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On a recent job posting for a general Unix admin at a datacenter, a listed requirement was to move live files in a data center setting. What does this mean and how can one move live files?

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up vote 7 down vote accepted

Moving live far as I know, no sane admin would try to do that (not that most admins are entirely sane). Usually the file is locked so you can't move them until the OS or application let them go, and if you do move a live file then you'll have some apps crash and/or corrupt data.

Chances are that either someone screwed up the ad or it was posted by someone who doesn't know what they're talking about (or it's a good hint why a previous job-holder ran away screaming).

Or they're being vague and mean live migration of VM's or failover services, clustering, something like that, but the ad makes that pure speculation.

Only thing you could do if you're interested in the position is apply and when interviewed ask them what exactly they mean, because you don't know of any safe way for a file that is in use to be moved without extra mechanisms for failover or live migration of virtual machines to achieve this. Did they mean possibly installing a new server and decommissioning a currently in-production server?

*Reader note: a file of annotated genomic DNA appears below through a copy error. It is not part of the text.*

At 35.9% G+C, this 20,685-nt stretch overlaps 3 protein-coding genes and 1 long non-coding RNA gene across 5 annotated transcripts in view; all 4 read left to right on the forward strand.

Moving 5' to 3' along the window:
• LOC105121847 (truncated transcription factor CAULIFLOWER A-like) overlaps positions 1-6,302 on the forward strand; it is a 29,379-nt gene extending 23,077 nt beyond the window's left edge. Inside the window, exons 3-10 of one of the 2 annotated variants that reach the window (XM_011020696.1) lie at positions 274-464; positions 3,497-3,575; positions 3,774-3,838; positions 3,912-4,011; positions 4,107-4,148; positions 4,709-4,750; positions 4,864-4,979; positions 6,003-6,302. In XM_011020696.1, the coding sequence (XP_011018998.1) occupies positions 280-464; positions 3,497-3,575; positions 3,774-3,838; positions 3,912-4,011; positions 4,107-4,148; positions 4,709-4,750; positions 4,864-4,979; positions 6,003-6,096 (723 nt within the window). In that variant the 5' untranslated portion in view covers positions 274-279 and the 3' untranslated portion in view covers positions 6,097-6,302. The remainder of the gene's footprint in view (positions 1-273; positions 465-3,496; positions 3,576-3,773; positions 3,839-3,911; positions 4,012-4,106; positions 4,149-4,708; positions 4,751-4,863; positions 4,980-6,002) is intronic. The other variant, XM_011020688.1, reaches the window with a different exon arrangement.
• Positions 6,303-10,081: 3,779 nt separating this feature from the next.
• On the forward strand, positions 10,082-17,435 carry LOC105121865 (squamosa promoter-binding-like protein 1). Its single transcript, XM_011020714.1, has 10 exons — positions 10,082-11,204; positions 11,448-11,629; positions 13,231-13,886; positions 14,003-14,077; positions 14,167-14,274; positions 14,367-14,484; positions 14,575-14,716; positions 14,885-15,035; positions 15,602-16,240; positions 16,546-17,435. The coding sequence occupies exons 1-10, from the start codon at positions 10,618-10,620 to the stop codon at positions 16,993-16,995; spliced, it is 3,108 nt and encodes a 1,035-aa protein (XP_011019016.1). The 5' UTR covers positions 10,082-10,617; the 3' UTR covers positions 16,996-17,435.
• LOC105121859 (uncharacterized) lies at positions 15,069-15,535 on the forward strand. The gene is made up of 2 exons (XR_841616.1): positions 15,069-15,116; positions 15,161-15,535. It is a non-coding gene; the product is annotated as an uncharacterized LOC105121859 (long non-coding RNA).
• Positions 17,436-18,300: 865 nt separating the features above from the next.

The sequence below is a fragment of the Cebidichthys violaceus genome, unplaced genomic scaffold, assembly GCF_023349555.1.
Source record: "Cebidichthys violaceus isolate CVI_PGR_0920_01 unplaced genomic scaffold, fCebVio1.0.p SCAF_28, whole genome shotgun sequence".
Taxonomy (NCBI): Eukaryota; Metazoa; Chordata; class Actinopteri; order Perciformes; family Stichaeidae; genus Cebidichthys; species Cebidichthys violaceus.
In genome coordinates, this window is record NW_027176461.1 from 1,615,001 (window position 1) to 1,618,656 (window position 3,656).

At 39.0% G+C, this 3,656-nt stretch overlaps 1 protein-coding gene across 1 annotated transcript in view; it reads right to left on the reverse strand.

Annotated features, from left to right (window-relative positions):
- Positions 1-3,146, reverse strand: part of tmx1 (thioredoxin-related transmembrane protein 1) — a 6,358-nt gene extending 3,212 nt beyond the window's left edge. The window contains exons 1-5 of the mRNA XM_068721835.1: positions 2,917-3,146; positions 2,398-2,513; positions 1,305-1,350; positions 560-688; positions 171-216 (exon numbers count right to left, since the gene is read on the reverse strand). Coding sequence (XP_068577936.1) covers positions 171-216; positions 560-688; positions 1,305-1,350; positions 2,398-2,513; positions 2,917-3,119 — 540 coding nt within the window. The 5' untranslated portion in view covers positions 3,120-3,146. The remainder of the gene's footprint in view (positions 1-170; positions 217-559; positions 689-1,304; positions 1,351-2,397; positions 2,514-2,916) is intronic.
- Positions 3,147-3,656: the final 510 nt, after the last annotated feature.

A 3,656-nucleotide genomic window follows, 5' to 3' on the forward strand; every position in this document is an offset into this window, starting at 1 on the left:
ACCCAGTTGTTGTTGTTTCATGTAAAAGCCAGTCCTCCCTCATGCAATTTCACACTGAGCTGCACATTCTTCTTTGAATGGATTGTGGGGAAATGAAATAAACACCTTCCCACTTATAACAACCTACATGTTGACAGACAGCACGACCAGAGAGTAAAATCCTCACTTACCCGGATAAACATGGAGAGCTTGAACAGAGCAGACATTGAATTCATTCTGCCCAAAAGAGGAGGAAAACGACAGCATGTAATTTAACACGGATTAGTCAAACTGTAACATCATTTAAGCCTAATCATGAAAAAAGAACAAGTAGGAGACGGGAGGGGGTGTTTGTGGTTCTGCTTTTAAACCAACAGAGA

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Agree. Probably you could move files if the software has a "suspend" option where no file is written and locked. Anyway in a HA environment or cluster env, more than moving live files i'd speak about shared storage – Pier May 25 '10 at 13:31

is it live files or live images?

they could be talking about virtual machines to move live from one running system with a certain platform to another without interrupting these images.

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IF the are live files then they are basically talking about an HA solution; if the files don't have to be 100% up to date but you need to prevent corruption then something like fssnap needs to be used.

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I agree with other answers that this question is overly vague, and needs to be clarified.

Going on the assumption that moving a "live file" means to move a file which is currently open by a process which is reading or writing to it; This is not generally a problem given some parameters. When a program opens a file, it usually does this by referring to a filename. For our example we use "/var/log/myimportant.log". This filename is really just a pointer to some inode on the disk. Once the process has this file open, it doesn't matter if you remove this directory entry to the inode, or add a new directory entry pointing to this same inode. And moving a file can often be just that: remove one directory entry to an inode and add another. I say often instead of always because this is NOT true if you are trying to move the file from one filesystem to another.

Note that this is how log rotation works. The file which a process is probably writing to is moved. The process continues to write to the file even after it is moved. Then sometime later the process is either restarted or sent a HUP signal, triggering the process to open a new file in the original location.

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